Over our recent semester break, a group of Bond law students, including myself, went over to Cape Town, South Africa to provide free legal advice in a legal aid clinic to locals who can’t afford it. The Bond in Africa trip to Cape Town was an incredible adventure and provided all of us participants with an invaluable experience.
Upon returning to Australia, when people ask eagerly for stories about my trip I can’t help but reply with ‘where do I start?’ and sitting to write this blog is no different.
Since I was a child I have been passionate about social injustice. Like many children, I was introduced to the topic of poverty through the notion of fundraising money for ‘those poor people in Africa’. An old fashion and elitist view to poverty that had its heart in the right place but missed the essence of global development.
Growing up in the Australian Middle class, I found it difficult to comprehend social injustice and I could not appreciate the enormity of such an issue. I have since then travelled and worked with many organisations such as World Vision, Save the Children and UNICEF and my knowledge has broadened to understand and appreciate the challenges but also understand and appreciate the solutions to inequality.
South Africa, however, took my journey to a whole new level. In a country so scarred by brutality and segregation, we found such a wonderful sense of community and hope. The apartheid was a legalised racism and oppression, but it was also a legalised hierarchy and elitism that unfortunately still exists. Breaking down 50 years of enforced class systems is a monstrous task that we were fortunate enough to see the beginnings of.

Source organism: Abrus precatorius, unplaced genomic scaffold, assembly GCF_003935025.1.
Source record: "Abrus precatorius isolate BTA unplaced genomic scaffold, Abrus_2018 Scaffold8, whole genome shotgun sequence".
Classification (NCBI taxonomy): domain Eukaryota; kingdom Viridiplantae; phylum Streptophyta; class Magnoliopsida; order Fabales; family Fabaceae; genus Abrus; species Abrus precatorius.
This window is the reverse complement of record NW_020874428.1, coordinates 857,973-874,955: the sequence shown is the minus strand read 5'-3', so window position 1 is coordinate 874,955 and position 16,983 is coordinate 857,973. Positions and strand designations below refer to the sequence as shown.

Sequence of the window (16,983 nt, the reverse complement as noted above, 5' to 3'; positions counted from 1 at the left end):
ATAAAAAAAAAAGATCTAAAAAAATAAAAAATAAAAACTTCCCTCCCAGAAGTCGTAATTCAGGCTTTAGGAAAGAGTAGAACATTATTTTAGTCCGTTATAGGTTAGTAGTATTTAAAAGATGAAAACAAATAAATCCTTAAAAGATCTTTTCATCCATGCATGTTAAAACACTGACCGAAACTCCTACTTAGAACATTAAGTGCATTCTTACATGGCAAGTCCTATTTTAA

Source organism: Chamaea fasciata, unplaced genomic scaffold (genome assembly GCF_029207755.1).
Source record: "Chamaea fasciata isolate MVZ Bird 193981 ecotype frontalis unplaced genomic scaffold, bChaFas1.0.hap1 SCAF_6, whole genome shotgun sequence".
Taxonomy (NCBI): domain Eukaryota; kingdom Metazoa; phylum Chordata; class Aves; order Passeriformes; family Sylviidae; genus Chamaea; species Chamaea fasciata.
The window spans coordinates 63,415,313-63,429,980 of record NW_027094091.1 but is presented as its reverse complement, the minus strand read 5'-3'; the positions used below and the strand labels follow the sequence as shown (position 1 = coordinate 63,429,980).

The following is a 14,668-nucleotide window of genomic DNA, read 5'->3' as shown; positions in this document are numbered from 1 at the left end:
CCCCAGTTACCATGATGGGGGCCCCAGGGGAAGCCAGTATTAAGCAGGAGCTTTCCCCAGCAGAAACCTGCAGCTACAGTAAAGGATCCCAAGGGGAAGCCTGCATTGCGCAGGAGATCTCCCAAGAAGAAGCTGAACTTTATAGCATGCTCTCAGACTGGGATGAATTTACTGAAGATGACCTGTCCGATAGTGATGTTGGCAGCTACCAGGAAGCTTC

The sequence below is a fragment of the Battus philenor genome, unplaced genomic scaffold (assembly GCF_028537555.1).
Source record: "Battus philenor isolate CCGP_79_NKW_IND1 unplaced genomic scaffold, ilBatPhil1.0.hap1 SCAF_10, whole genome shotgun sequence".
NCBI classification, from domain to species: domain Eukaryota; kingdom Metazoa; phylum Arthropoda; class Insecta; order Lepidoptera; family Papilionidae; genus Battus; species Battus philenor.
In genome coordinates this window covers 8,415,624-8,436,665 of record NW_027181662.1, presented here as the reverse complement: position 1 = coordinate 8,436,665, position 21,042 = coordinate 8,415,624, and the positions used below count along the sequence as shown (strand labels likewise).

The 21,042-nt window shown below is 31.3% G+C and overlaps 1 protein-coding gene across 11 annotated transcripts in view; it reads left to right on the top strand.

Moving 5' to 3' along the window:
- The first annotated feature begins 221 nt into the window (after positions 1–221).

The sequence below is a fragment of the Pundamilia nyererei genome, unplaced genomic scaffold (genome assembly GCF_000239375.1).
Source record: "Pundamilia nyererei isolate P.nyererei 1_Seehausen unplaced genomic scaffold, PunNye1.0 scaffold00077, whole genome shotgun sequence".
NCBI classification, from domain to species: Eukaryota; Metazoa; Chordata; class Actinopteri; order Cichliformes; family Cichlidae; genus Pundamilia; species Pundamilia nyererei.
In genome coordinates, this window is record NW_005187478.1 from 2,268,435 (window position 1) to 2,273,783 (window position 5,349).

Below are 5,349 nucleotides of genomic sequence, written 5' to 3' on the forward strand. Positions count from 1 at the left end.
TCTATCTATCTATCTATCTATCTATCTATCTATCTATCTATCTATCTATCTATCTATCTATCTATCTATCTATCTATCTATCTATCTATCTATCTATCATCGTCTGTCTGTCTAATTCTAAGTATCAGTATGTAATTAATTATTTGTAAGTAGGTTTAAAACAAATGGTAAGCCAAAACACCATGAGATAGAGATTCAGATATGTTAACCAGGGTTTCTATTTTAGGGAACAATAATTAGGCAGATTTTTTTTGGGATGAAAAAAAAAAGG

With a new understanding of the connections and relationships between people, culture and the law, South Africa inspired me beyond my own expectations. The legal aid clinic in Cape Town has an enormous impact on the lives of its clients and on the greater community. Providing free legal advice and where possible, free legal services, to members of the community is an invaluable social service.
The South African ethos I believe is encompassed by the Xhosa word ‘Ubuntu’ which means people are not people without other people. This essence of community is something that is so intrinsically interwoven into the culture and it is an ethos that I wish would be embraced around the world.
We truly had created a home for ourselves in Cape Town, as the wordle suggests, and saying goodbye was difficult. Many of us are still trying to overcome jet-lag and what I am beginning to call Cape Town withdrawals. The jet-lag, however, will pass but the lessons we learnt from South Africa will stay with me forever and will continue to shape the way I view the developing world and the ever-present legal challenges that face those countries and communities.
One of our team members, Ed, echoes my sentiments most eloquently in one of his BUSA BAfrica blog posts; ‘Being exhausted has never felt so rewarding’.